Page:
Medical Manufacturing & Outsourcing - Version A. April 2021 - 14

3D Printing
in a machine. It's a complete and
fundamental shift in how you do
business and operate. Your organization
will have a unique journey and goals,
but the steps below, outlining the
absolute necessities for embarking
on a successful implementation,
are similar for everyone.
Shifting Your Approach. Industrial
3D printing is a change strategy.
Similar to any digital transformation,
it involves a rethinking of your design
process, manufacturing philosophy,
and supply chains, as well as an
organization-wide commitment.
The most crucial first step is to
look inward at your challenges or
pain points and develop strategies
to help you reach your desired end
goals. At this stage, you'll start
to identify AM knowledge gaps,
understand your opportunities and
risk/benefit ratios, and begin to
take on an additive-first mindset.
Keep in mind that your needs will be
determined by preexisting structures
and products within the company.
Creating a Business Case. Justifying
the financial side of AM is complicated.
The machines can be pricey and
when the cost-per-part of 3D printed
products is compared to those
manufactured via a traditional method,
the AM prices tend
to look much
higher on the
surface.
But

The Mecuris Cervical Orthosis is
built using PA 2200, a polyamide
with color added. (Credit: EOS)

14 APRIL 2021

this perspective doesn't consider
lower minimum quantity orders,
simplified supply chains, patient- or
user-customized application, or
reductions in waste, among other
efficiencies enabled by 3D printing.
When you first approach AM as a
viable solution, it may be tempting
to start with a net-new product
offering. But, without a previous
part to compare it to, it becomes
almost impossible to measure your
success. A better approach is to go
back to one of the problems you
identified and ask yourself, can I solve
it in a new way with 3D printing?
One example may be in the long
tail of the product portfolio. Are there
end-of-life products or spares with low
order quantities? Switching to parts
designed with additive in mind allows
you to avoid large stockpiles of lowneed parts, minimizing costs without
losing supply chain robustness.
Another area you could focus on is
the other end of the spectrum, at the
beginning of a part's life. Are there
components you can redesign for a
better fit or function or to decrease
costs? You might find that going for--
ward with a design for AM not only
helps with prototyping and initial pilots
but throughout the product life cycle.
Regardless of the business problem
you're trying to solve, you want to
start with the most complicated
process, not the simplest, and get
the process right before moving on.
Conduct due diligence, and don't
cut corners. This will make every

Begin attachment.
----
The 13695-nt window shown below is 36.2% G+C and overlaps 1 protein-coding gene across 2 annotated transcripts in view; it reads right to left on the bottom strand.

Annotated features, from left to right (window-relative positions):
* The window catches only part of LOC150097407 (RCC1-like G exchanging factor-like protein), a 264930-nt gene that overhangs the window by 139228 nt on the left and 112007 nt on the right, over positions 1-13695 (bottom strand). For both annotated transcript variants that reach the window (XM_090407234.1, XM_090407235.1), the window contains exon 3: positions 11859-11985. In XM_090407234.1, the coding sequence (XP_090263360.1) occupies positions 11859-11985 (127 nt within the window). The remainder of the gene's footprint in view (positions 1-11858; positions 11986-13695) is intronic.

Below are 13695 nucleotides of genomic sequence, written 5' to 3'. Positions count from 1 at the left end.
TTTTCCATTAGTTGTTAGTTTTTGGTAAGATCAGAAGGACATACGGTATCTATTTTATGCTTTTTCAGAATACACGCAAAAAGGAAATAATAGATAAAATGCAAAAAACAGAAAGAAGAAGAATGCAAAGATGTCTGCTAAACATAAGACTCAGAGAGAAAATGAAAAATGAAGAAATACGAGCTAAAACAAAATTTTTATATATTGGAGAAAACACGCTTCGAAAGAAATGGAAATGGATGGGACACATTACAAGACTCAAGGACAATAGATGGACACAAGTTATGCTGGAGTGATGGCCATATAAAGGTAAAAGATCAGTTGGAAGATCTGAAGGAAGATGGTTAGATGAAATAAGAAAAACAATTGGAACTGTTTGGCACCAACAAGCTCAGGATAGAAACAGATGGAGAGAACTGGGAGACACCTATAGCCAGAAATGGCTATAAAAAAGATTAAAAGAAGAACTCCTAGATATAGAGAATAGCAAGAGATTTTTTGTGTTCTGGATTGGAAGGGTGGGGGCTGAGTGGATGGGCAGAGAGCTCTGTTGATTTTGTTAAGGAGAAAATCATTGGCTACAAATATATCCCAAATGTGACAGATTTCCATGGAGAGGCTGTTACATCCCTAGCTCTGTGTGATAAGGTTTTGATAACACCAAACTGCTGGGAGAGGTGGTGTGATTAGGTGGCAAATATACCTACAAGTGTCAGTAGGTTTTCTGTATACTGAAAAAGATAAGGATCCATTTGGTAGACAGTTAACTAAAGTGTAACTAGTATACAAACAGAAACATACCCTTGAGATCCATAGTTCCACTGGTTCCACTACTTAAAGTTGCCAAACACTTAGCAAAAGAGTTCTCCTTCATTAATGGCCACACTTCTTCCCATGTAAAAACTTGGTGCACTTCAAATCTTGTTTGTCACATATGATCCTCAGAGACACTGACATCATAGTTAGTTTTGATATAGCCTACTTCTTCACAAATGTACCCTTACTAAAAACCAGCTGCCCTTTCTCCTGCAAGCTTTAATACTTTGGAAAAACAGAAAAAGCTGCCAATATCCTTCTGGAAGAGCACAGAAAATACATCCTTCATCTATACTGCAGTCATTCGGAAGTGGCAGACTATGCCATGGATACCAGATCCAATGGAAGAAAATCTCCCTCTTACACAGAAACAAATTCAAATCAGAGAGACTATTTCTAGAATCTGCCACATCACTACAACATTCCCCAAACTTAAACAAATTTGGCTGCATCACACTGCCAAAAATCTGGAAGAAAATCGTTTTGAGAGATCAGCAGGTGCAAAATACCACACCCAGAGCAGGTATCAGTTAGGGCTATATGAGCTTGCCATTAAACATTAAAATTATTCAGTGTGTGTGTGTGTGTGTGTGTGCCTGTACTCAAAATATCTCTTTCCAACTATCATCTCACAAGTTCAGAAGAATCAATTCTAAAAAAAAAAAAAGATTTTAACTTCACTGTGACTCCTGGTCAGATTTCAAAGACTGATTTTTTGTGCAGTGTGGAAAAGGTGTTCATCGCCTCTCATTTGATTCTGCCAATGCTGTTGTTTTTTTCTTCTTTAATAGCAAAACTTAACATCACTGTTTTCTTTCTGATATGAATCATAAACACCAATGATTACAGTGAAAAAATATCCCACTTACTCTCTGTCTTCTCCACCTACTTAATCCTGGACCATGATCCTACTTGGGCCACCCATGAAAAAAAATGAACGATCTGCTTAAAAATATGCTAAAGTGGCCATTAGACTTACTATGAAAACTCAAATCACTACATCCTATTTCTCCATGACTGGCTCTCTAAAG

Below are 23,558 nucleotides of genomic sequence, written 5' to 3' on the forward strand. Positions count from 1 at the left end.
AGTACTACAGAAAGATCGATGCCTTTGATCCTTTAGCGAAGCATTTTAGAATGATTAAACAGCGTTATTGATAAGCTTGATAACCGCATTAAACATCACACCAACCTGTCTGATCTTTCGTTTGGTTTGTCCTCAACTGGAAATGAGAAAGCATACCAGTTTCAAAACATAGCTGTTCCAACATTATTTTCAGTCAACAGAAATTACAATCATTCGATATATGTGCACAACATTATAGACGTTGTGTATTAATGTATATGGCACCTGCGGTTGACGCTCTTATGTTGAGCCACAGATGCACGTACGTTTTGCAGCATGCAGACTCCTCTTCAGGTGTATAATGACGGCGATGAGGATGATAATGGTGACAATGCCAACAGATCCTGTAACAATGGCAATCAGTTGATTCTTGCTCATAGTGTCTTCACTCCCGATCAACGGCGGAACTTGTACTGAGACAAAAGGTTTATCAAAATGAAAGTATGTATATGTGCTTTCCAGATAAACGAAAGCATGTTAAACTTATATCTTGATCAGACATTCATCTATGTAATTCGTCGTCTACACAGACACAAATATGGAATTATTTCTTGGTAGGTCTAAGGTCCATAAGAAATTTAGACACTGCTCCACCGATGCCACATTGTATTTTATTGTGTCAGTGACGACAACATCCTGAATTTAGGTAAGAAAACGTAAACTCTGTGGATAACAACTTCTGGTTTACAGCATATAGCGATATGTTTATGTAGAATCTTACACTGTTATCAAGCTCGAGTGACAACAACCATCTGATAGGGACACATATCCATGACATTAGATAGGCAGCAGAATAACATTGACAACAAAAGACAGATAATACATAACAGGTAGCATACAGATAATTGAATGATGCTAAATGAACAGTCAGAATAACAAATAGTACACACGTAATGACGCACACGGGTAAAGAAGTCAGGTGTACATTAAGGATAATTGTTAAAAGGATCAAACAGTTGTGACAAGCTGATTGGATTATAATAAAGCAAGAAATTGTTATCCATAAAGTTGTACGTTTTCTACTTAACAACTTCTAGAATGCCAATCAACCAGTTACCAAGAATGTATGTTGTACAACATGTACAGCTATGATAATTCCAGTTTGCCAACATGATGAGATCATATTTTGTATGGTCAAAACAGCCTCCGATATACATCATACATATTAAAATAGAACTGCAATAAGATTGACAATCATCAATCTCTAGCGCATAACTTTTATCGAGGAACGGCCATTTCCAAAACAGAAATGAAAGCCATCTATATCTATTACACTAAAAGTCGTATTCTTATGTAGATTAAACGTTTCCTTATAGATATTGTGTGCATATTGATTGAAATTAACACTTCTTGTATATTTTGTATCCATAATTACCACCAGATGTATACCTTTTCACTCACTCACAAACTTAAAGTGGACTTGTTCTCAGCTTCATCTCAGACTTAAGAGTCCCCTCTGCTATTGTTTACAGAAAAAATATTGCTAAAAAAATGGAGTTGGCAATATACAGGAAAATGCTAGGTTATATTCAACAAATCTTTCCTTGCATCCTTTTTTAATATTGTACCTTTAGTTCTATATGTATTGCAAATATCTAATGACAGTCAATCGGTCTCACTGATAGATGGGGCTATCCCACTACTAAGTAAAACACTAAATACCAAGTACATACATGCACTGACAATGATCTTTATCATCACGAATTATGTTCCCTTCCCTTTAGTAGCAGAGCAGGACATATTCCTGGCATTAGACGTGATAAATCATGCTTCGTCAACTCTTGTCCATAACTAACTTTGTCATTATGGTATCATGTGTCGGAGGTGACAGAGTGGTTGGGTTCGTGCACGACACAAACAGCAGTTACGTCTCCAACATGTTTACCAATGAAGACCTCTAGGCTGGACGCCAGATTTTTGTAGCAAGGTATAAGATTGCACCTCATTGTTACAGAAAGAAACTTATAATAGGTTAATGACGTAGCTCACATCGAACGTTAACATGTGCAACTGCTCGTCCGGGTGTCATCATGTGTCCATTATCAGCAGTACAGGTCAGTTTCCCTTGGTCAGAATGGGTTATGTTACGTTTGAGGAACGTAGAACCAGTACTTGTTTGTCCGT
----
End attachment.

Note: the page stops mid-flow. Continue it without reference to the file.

subsequent product transition
more straight-forward because
you'll already have the right
steps in place for success.
Building Cross-Functional
Teams. A product development
engineer working on a design
and then throwing it over to the
manufacturing team to figure out
how to make it a reality doesn't
work with 3D printing. No one
can create AM applications in a
silo. All sides need to have input
during all stages of the design
and manufacturing process.

This organizational arrangement is
common in the software development
world, where it's referred to as a team
of teams. In this approach, teams
include people from various areas
of your business who have in-depth
knowledge of AM and can work
together fluidly. They can still operate
in their normal hierarchies but must
have the flexibility built in to work
cross-functionally regardless of titles or
roles. This setup enables an agile and
open work environment that plays off
their strengths and expertise, allowing
you to pull in people as needed.
Boosting Education and Knowledge.
Even if your team has the skills needed
to get your first 3D-printed product off
the ground, there's value in continuing
to learn about the technology. Further
training and education open up
opportunities and those opportunities
become competitive advantages.
Most companies EOS has worked
with have continued to grow
and evolve and build upon their
groundwork. And be-cause they
made an initial commitment to AM
years ago and focused on building
internal knowledge throughout
their organization, they're already
several evolutions deep into
their 3D printing i-ntegration.

Rethinking Medical Device
Manufacturing

In preparing your organization for
3D printing, you're also preparing for
the holistic benefits of the future of
manufacturing. Think of AM as part of
a bigger workflow - a workflow that
the entire manufacturing universe is
shifting to-ward, especially after the
current health crisis. Is it a magic pill?
No, but manufacturers should take
the noise and chaos happening in the
industry now as an opportunity to do
things differently so they are better
prepared and positioned for improved
manufacturing systems in the future.
This article was written by Fabian
Alefeld, Additive Minds
Manager for EOS, Pfluger-ville, TX.
For more information, visit
http:// info.hotims.com/79411-340.

MEDICAL MANUFACTURING AND OUTSOURCING SPECIAL REPORT


http://info.hotims.com/79411-340

Medical Manufacturing & Outsourcing - Version A. April 2021

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